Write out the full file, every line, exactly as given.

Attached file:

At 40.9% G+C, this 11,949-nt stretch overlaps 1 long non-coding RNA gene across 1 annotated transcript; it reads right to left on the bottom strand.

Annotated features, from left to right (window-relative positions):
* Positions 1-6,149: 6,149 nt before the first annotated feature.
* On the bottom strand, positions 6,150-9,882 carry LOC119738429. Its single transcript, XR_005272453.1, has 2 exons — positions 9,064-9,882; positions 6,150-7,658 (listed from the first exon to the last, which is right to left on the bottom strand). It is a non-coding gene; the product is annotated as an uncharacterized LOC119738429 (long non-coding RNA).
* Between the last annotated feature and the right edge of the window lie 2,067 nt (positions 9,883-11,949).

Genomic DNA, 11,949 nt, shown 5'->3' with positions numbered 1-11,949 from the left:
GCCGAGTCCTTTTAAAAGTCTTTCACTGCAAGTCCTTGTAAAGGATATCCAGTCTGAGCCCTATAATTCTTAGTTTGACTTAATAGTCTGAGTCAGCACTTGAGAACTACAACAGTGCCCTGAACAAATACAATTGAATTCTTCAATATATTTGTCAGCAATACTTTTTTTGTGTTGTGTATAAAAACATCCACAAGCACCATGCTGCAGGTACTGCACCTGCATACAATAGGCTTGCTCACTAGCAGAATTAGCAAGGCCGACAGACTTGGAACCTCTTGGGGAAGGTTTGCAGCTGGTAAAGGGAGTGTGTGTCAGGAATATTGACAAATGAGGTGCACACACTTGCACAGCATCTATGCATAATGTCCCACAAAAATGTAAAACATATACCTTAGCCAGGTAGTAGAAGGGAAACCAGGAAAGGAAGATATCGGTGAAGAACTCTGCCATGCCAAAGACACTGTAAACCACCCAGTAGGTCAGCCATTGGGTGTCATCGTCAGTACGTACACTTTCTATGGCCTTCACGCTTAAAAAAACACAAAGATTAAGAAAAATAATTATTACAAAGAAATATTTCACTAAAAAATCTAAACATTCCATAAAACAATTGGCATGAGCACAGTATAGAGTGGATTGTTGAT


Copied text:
At 40.9% G+C, this 11,949-nt stretch overlaps 1 long non-coding RNA gene across 1 annotated transcript; it reads right to left on the bottom strand.

Annotated features, from left to right (window-relative positions):
* Positions 1-6,149: 6,149 nt before the first annotated feature.
* On the bottom strand, positions 6,150-9,882 carry LOC119738429. Its single transcript, XR_005272453.1, has 2 exons — positions 9,064-9,882; positions 6,150-7,658 (listed from the first exon to the last, which is right to left on the bottom strand). It is a non-coding gene; the product is annotated as an uncharacterized LOC119738429 (long non-coding RNA).
* Between the last annotated feature and the right edge of the window lie 2,067 nt (positions 9,883-11,949).

Genomic DNA, 11,949 nt, shown 5'->3' with positions numbered 1-11,949 from the left:
GCCGAGTCCTTTTAAAAGTCTTTCACTGCAAGTCCTTGTAAAGGATATCCAGTCTGAGCCCTATAATTCTTAGTTTGACTTAATAGTCTGAGTCAGCACTTGAGAACTACAACAGTGCCCTGAACAAATACAATTGAATTCTTCAATATATTTGTCAGCAATACTTTTTTTGTGTTGTGTATAAAAACATCCACAAGCACCATGCTGCAGGTACTGCACCTGCATACAATAGGCTTGCTCACTAGCAGAATTAGCAAGGCCGACAGACTTGGAACCTCTTGGGGAAGGTTTGCAGCTGGTAAAGGGAGTGTGTGTCAGGAATATTGACAAATGAGGTGCACACACTTGCACAGCATCTATGCATAATGTCCCACAAAAATGTAAAACATATACCTTAGCCAGGTAGTAGAAGGGAAACCAGGAAAGGAAGATATCGGTGAAGAACTCTGCCATGCCAAAGACACTGTAAACCACCCAGTAGGTCAGCCATTGGGTGTCATCGTCAGTACGTACACTTTCTATGGCCTTCACGCTTAAAAAAACACAAAGATTAAGAAAAATAATTATTACAAAGAAATATTTCACTAAAAAATCTAAACATTCCATAAAACAATTGGCATGAGCACAGTATAGAGTGGATTGTTGAT